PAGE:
US 3504480 A
Description (OCR text may contain errors)
5K MHUSS HEFEREWQFQ -mnmq k' 3 9 5 0 a a 4 8 0 F i P8 20 1 3,504,480 ELECTROSTATIC PRECIPITATOR RAPPER CONTROL SYSTEM 1966 April 1970 v. w. COPCUTT ET AL 5 Sheets-Sheet 1 Filed Oct. 21
April 7, 1970 v. w. COPCUTT ET AL 3,504,480
ELECTROSTATIC PRECIPITATOR RAPPER "CONTROL SYSTEM Filed Oct. 21, 1966 5 Sheets-Sheet v v I v v vvw 2T 0--' 1 FIGS B April 1970 v. w. COPCUTT ET AL 3,504,480
ELECTROSTATIC PRECIPITATOR RAPPER CONTROL SYSTEM QI V V V V V April 7, 1970 Filed m. 21. 1966 v. w. COPCUTT ET AL LECIROSTA'IIC PRECIPIIATOR RAPPER CONTROL S'l'S 5 Sheets-Sheet 5 so l4 i Q as 3 o v ,9
a. j 0. SCR POWER o :55 L CONTROL 82 "6 25% MODULE 0 g I m E f w 450F544 I22 I g l E I IA 64-2 7 :as 400 *1 i I 502 I CHANNELS CHANNELS 350T i 504 i i Q J STATIC. TIMER BISTABLE ggz gmxg g G) 9 G) Cb 0 446 I 1 AUTO CONTROL AUTO CONTROL T 88 I CENTER MANUAL CENTER MANUAL m M mmsmr CONTROLS INTENSITY CONTROLS FIG? nited States Patent Office 3,504,480 Patented Apra 7, 1970 US. Cl. 55-112 Claims ABSTRACT OF THE DISCLOSURE A system for controlling a plurality of rappers in an electrostatic precipitator. Power is sequentially fed to a plurality of rappers by a distribution switch. The rappers may receive different amounts of power. The firing angle of SCR devices changes power fed to the rappers. The firing angle is controlled by internal feedback signals as well as by external control signals from operating parameters such as precipitator sparking rate and precipitator current. The use of rapper coil current for internal feedback also compensates for changes in line voltage.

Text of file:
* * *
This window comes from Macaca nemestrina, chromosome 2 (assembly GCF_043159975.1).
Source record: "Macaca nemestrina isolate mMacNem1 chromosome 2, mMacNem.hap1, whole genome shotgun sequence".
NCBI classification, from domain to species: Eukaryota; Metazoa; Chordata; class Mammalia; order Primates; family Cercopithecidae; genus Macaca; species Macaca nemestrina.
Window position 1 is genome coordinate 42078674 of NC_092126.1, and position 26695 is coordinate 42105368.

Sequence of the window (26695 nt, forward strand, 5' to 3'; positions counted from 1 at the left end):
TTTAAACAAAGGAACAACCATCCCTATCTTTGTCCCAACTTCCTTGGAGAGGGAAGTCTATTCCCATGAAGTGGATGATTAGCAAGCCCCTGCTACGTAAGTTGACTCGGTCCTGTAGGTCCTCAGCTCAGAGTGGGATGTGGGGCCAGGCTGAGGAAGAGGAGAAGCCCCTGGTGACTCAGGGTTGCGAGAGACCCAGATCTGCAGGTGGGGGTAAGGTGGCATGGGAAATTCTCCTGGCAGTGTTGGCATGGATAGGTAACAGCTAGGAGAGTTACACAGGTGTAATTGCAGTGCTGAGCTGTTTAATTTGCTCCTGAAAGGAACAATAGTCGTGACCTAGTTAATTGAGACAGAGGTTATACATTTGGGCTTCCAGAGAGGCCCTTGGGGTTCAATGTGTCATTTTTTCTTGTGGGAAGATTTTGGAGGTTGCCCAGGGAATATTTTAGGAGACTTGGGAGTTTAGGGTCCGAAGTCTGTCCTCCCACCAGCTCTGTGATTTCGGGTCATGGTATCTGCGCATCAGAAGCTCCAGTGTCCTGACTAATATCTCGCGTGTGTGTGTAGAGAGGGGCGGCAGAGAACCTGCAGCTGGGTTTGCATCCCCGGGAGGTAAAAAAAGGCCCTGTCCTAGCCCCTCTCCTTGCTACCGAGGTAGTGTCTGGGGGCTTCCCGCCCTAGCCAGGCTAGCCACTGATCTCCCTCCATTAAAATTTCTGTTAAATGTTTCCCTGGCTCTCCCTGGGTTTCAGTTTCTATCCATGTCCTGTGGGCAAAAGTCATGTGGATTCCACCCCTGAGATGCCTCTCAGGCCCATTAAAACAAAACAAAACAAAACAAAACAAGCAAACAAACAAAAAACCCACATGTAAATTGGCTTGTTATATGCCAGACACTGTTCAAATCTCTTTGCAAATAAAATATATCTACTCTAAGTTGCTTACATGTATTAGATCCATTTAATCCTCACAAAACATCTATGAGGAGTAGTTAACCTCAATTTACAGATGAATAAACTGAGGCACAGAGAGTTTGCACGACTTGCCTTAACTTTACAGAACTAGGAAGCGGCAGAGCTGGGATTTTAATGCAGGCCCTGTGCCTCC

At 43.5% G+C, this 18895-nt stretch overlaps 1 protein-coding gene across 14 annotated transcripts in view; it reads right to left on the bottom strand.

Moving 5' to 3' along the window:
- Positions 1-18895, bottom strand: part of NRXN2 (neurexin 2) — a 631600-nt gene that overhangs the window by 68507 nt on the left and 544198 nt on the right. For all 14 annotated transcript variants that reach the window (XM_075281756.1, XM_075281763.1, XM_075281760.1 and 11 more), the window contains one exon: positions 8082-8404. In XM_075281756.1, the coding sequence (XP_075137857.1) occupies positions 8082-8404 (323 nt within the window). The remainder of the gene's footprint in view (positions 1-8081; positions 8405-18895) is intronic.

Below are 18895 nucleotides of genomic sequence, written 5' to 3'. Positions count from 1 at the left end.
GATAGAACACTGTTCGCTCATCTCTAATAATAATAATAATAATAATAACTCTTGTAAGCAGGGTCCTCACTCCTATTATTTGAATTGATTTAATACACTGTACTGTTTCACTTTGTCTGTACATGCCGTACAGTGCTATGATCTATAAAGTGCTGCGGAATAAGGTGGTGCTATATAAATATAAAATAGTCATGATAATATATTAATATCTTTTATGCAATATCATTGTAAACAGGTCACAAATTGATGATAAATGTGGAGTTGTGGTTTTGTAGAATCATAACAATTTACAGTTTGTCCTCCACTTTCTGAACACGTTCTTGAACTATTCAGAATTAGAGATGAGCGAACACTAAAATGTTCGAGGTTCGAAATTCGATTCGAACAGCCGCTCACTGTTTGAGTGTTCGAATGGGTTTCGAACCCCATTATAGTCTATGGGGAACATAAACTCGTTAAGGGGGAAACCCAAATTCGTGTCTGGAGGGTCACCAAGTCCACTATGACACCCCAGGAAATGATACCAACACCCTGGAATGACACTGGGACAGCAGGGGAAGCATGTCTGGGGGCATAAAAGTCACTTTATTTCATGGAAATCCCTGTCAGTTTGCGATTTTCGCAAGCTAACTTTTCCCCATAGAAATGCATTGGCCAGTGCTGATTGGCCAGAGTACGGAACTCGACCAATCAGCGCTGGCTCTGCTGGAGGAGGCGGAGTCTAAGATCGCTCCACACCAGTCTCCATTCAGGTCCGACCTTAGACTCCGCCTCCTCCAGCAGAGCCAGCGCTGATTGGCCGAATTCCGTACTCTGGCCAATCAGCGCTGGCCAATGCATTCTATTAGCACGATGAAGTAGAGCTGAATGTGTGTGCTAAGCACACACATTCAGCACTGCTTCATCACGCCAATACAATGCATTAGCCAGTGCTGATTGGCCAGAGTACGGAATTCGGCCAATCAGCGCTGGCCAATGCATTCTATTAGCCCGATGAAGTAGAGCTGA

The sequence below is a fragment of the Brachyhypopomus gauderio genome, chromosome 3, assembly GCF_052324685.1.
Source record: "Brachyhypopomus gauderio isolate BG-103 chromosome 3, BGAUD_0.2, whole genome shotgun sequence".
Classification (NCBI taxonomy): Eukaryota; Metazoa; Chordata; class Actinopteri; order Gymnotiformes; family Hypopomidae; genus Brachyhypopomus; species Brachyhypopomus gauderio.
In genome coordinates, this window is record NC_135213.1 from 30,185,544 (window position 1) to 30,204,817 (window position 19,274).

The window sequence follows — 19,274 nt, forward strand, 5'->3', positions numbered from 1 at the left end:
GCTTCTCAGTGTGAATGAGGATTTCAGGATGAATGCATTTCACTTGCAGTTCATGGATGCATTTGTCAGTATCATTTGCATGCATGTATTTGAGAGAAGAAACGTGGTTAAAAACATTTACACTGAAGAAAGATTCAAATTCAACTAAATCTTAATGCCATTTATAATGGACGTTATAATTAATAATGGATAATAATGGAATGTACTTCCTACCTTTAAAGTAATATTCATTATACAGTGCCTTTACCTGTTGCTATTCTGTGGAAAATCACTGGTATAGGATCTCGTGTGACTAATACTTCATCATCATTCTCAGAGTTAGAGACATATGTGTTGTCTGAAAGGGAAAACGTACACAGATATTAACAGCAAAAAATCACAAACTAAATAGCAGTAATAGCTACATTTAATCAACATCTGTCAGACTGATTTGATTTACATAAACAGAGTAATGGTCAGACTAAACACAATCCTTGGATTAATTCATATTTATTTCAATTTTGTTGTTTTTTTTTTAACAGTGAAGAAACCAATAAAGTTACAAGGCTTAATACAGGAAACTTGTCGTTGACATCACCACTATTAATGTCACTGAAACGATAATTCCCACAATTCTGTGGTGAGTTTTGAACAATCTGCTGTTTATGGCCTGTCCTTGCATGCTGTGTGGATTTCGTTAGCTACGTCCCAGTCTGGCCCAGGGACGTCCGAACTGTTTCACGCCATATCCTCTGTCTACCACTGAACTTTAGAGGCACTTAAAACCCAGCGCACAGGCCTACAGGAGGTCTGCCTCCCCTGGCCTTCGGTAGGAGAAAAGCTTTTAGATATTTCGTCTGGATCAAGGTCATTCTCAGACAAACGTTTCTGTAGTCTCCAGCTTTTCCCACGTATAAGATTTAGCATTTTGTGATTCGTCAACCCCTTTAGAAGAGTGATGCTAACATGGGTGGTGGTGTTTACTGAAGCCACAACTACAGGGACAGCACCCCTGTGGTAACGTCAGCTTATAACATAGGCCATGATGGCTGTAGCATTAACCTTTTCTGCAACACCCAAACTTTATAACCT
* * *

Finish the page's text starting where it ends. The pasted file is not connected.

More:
This invention relates to improvements in the gas cleaning art and more particularly to improvements in electrostatic precipitators for cleaning gases laden with particles, such contaminated gases often arising with the practice of industrial processes of various sorts. Still more particularly, the invention is directed to improvements in rapper controls for electrostatic precipitators.